When Lawrence Technological University opens for the 2016 fall semester, a new building will grace the Southfield, Mich., campus quadrangle.
But LTU’s A. Alfred Taubman Engineering, Architecture and Life Sciences Complex is much more than a building.
The $16.9 million, 36,700-square-foot Taubman Complex provides the 4,500-
student private university much-needed laboratory, collaboration and workspaces to support emerging multidisciplinary programs. These include biomedical engineering, which combines biology, materials science and mechanical engineering, and robotics, which marries mathematics, computer science and mechanical, electrical and controls engineering.
The new building also features groundbreaking use of composite materials in a dramatic, egg-shaped central staircase called the Orb. Forty-four feet tall and 20 feet around at its widest point, the Orb offers an eye-catching element at the midpoint of the building. It was built in segments at a molder in Cape Coral, Fla., transported to Michigan on trailers and assembled on site. Composites World, an industry magazine, called it “a bellwether for the expansion of composites into architectural applications previously considered out of reach” for structural use. According to the magazine, the Orb “not only looks good, but also enabled designers to realize a lighter, thinner structure. It’s a composites showcase that could dramatically change the perception of composites as mere aesthetic add-ons in the architectural engineer’s toolbox.”
The Taubman Complex was designed by architect Thom Mayne of Culver City, Calif., founder of Morphosis, an internationally recognized architecture and design firm. The Harvard-trained architect is known for his emphasis on environmentally friendly buildings.
The architect and engineer of record on the project is Albert Kahn Associates of Detroit, a firm known internationally for its passion to explore new materials and construction methods. The Kahn team includes several alumni of LTU’s College of Architecture and Design, which at 700 students is Michigan’s largest architectural college. The general contractor is Detroit-based DeMaria Building Co.
A sustainable structure
The new building will reflect an ongoing commitment to environmentally sustainable technology at LTU and will be submitted for certification under the LEED (Leadership in Energy and Environmental Design) program, a set of rigorous building energy efficiency standards created by the U.S. Green Building Council. The building will also connect to Lawrence Tech’s existing Science Building on its third floor, and to the existing Engineering Building on its first and second floors. Future phases of the Taubman Complex project include renovations and improvements to both buildings.
The first floor features a 60-foot-long, 20-foot-wide lab for the research of LTU’s Eric G. Meyer, associate professor in the university’s biomedical engineering program. It will house Meyer’s research into biomechanics, orthopedic sports medicine, injury mechanisms, joint function, gait analysis, prosthetic limb technology and more.
The first floor also features an embedded software laboratory and a robotics lab that is more than twice the size of the current robotics space.
On the second floor is a robotics lab for LTU’s C.J. Chung, professor of mathematics and computer science, and founder of Robofest, the global youth robotics competition. The second floor also houses engineering research studios for the design and fabrication of student projects. These are high bay spaces that are open to the top of the third floor.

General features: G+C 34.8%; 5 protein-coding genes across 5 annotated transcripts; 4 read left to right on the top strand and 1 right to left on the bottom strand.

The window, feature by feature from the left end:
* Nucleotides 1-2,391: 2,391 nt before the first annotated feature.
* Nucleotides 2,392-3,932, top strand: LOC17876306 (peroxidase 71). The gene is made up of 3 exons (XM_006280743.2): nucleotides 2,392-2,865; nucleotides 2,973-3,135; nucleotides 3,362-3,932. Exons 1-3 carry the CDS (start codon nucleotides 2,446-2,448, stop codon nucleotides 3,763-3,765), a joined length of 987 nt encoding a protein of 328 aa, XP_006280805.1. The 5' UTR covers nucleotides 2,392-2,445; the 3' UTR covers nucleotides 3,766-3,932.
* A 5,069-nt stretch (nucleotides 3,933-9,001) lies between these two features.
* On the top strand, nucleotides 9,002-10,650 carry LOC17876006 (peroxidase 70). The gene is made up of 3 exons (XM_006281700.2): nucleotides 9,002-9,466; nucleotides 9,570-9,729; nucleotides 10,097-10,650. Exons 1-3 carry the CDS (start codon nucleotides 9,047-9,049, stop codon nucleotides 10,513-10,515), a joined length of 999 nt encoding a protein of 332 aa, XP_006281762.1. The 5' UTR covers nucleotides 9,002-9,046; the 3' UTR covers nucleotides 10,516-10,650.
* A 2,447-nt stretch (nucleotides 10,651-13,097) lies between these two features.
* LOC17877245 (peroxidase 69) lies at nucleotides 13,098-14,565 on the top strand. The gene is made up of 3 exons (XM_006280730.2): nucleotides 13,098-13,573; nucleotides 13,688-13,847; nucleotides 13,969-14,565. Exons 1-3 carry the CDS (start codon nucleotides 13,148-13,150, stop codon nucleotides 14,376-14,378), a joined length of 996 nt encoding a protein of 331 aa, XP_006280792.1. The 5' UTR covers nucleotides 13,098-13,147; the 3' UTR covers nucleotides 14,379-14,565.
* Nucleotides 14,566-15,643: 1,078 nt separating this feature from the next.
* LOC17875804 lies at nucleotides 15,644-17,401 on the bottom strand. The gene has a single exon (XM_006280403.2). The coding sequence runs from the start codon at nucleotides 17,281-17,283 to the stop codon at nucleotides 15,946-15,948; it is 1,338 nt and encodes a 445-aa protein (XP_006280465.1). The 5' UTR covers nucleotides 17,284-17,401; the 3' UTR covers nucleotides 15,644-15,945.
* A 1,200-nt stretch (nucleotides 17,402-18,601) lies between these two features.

The third floor will also feature a biomedical engineering laboratory, microfabrication clean room, lab for biology-based micro-electro-mechanical systems (MEMS), bioinstrumentation lab, biosensor lab and cell culture and cell biology labs.
Also on the third floor are the offices of the Marburger STEM Center, established to organize and support LTU’s many activities to boost Science, Technology, Engineering and Mathematics (STEM) education and careers at the K-12 level (see sidebar). Sibrina Collins, a chemistry professor and researcher who was most recently director of education at the Charles H. Wright Museum of African American History in Detroit, is the center’s first executive director. The center is named after Richard Marburger, LTU president 1977-93, who remains active with the university as president emeritus. The center was made possible by a $20 million gift to LTU from an anonymous donor, the largest such gift in the university’s 84-year history.
One thing the building won’t have is a classroom — not in the traditional sense, with rows of desks, all oriented toward a presentation area for an instructor. Instead, all of the spaces in the building are intended to be open and collaborative.
LTU campus architect Joe Veryser says he’s genuinely impressed by the building — its appearance and aesthetics.
“I didn’t think I was going to be this impressed by the Orb itself,” Veryser says. “I know it’s a landmark visual thing on the outside, but I did not expect it to be this great a feature on the inside. As we cleaned it up and put the glass handrails in, it just became more and more striking. I’m impressed with the building overall, and the things we’ve built into it aesthetically.”
Finally, the Taubman Complex is the last indoor connection between all the major academic buildings on the Lawrence Tech Southfield campus. Its opening made it possible to walk from the Buell Management Building on the northwest side, through the Taubman Student Services Center to a second-story bridge connecting to the Science Building, through the Taubman Complex to the Engineering Building, to the University Technology and Learning Center classroom and office building, and finally to the Architecture Building — in a roundabout U, all without having to go outdoors.